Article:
Saturday, January 19, 2008


A mirage (from the Latin mirare, meaning 'to appear, to seem') is something I can suffer from at occasion, and it stems from reading to much into the bidding and/or the opponent's choices and general quirks. Some sort of mutant form of table presence going wrong, diverting you from the main track. It sets your mind off on erroneous ways, causing you to stray from more straight logic or 'truth' (for lack of better word). This malady hit me on this hand from last Sunday when I had:


Matchpoints, all white and LHO opens a weak 1NT (12-14), partner doubles and the next hand pauses, and then passes. Hrm.

I think the normal bid on this hand is 3H, showing a rather weak hand with long hearts and sufficient playing strength. Bidding 2H doesn't show the potential of the hand and could be just crap. Passing is way off for even contemplating, although it could be a winner.

And yet, 2H was what I bid. Why? Because I read to much into the pause without any knowledge of that person's skill level and ways. I asked about pass, which was just neutral and a suggestion to play 1NT. I got thinking that RHO probably had something like a 5-card diamond suit and some overall strength because otherwise, it would be better to run.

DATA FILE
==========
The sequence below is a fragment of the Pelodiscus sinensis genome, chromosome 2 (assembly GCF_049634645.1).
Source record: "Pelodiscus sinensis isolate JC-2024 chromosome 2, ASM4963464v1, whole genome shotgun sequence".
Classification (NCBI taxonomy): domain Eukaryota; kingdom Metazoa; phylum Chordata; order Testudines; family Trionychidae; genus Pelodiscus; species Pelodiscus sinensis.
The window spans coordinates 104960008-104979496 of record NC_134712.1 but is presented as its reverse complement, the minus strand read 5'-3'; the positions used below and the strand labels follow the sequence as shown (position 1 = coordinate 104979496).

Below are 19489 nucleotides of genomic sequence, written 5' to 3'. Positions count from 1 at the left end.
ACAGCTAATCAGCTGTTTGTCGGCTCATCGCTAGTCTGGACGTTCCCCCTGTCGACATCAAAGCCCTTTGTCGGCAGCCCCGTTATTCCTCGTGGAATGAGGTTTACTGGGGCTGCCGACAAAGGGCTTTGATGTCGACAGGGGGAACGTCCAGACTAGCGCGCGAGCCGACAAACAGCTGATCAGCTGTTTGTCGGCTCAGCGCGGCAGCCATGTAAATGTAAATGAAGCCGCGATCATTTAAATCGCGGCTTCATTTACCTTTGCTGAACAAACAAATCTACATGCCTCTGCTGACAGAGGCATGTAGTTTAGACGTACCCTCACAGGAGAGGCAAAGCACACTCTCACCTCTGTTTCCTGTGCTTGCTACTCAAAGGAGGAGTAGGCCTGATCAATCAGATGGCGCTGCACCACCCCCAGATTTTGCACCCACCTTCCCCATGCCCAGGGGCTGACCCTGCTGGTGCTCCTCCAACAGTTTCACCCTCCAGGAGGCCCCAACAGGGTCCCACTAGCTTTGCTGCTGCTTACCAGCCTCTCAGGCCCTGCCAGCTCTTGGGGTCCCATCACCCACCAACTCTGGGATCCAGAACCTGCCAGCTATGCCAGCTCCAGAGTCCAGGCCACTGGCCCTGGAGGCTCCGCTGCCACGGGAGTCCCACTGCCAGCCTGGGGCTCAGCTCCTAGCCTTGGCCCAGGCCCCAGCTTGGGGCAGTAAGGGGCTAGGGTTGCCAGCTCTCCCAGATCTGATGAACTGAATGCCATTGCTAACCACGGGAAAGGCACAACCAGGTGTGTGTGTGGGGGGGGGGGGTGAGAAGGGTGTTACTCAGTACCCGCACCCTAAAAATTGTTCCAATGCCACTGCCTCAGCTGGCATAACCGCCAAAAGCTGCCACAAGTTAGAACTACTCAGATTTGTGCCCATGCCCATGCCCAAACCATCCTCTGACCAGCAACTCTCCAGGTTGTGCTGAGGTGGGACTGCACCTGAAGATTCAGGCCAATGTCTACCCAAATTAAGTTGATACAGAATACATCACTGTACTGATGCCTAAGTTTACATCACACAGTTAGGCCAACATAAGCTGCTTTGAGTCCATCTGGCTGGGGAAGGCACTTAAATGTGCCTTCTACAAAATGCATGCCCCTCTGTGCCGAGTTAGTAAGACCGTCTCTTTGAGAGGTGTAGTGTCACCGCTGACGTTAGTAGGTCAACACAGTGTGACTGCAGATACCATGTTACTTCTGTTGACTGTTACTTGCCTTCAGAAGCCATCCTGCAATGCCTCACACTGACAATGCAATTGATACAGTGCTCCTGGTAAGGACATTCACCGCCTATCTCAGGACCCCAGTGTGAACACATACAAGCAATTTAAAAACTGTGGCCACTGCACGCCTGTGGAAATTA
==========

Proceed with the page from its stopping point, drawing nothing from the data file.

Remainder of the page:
If RHO had some strength, this was maybe a partscore deal and partner was likely minimum for double and I therefore decided to just bid the nothing bid of 2H. See how wrong this thing went in my head? This was faulty thinking for more reasons than one. If my take on RHO is correct, a 3D bid may be forthcoming and I need to bid 3H anyways, but now maybe attracting a double if wrong.

So, I broke one of my own cardinal rules, "when in doubt bid the normal bid", here 3H, and deservedly paid a price when this was the layout:


I have no idea what the heck RHO was contemplating but it can't have been anything bridgerelated ;-) Pass was a really bad bid that worked fine here with me messing up with an probably equally bad bid and there is no excuse for me racing my mind in the wrong direction.

Result was a missed game - partner would have had an easy raise over a direct 3H.

Don't fall prey to the bridge 'mirage'.

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